Rowing: Why Redgrave resisted lure of a sixth gold

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The Independent Online

He was the Olympic rower who famously commanded that he should be shot if he was ever found near a boat again after the 1996 Atlanta Games, but who four years later stood on the podium at Sydney to accept an unprecedented fifth gold. Three years on from that emotional scene and his retirement, Sir Steve Redgrave has admitted he has again had second thoughts.

He revealed last night that in the last few weeks he has seriously contemplated another comeback to the water and even making a bid for a sixth Olympic gold in Athens next August. "Everybody dreams, and even a five-Olympic gold medallist dreams of doing it again and making it six," said Redgrave, who would have emulated oarsman Guy Nickalls, who came out of retirement at 42 to claim an Olympic gold back in 1908.

Ultimately, Redgrave, 41, has yielded to the realism which told him that while the spirit was willing, the body was not. "If I'd had 18 months, I could have made it," he added. "But 10 months? That just wasn't possible. I knew that I'd never get back to my best."

He added: "After I was diagnosed with diabetes and colitis I was never the same athlete, but I was able to stay at the top of the sport. Admittedly, I was hanging on by the end, hanging on by my nail ends. So, I suppose I knew in my heart a comeback would be impossible with the medical conditions I've got. But it was nice thinking about it."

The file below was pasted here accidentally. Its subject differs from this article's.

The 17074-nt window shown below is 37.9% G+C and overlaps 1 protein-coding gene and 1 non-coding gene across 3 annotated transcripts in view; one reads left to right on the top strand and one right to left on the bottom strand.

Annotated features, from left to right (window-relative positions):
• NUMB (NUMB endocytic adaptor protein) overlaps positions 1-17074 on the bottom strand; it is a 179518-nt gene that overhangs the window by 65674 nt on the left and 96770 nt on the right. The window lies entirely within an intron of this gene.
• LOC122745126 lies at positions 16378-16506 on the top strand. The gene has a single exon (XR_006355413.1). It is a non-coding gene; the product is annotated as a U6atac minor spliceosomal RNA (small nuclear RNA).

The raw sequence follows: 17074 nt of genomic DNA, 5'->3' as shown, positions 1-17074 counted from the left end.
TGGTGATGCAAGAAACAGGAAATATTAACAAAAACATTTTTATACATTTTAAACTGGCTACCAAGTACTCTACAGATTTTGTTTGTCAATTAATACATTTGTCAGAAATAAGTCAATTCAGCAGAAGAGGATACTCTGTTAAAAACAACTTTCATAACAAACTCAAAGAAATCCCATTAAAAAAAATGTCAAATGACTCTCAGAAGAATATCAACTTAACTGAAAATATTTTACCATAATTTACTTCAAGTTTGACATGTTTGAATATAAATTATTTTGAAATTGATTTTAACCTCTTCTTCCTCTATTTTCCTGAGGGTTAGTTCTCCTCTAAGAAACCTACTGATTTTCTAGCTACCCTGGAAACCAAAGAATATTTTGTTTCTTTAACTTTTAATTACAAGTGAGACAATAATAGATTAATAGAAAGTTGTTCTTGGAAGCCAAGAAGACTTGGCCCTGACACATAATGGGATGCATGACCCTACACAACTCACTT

The idea germinated while he was out running near his Buckinghamshire home in early September. It was just days after the British pair, Matthew Pinsent and James Cracknell, had been beaten into fourth in the world championships in Milan. There had been some suggestions that they could switch to the coxless four, perceived to be an "easier" event with gold a near certainty.

"The thought did strike me that, if that did happen, I may as well get myself back in condition and join the boat, too," admitted Redgrave. "If we added Ed Coode [currently in the eight] to it, the crew would be the same as the one that rowed so well to win the world championships at St Katherine's, in Canada, in 1999."

Redgrave conceded he was partly inspired by Ed Moses's declaration that he intended to return to the track at the age of 48. "I realised that it's the challenge he wanted. It was the same for me. I asked myself, 'How high can I go?' If I didn't make the four and didn't make the eight, there are two world championship boats. I even discussed the possibility of doing a pair with Greg Searle. Maybe I'd just be 'spare' man for the Olympic team."

He added wryly: "At least it would have spurred Matthew and James on. If they carried on in the pair and say I had got into the four with the possibility of gold, they would make sure they bloody crossed the line first in their event."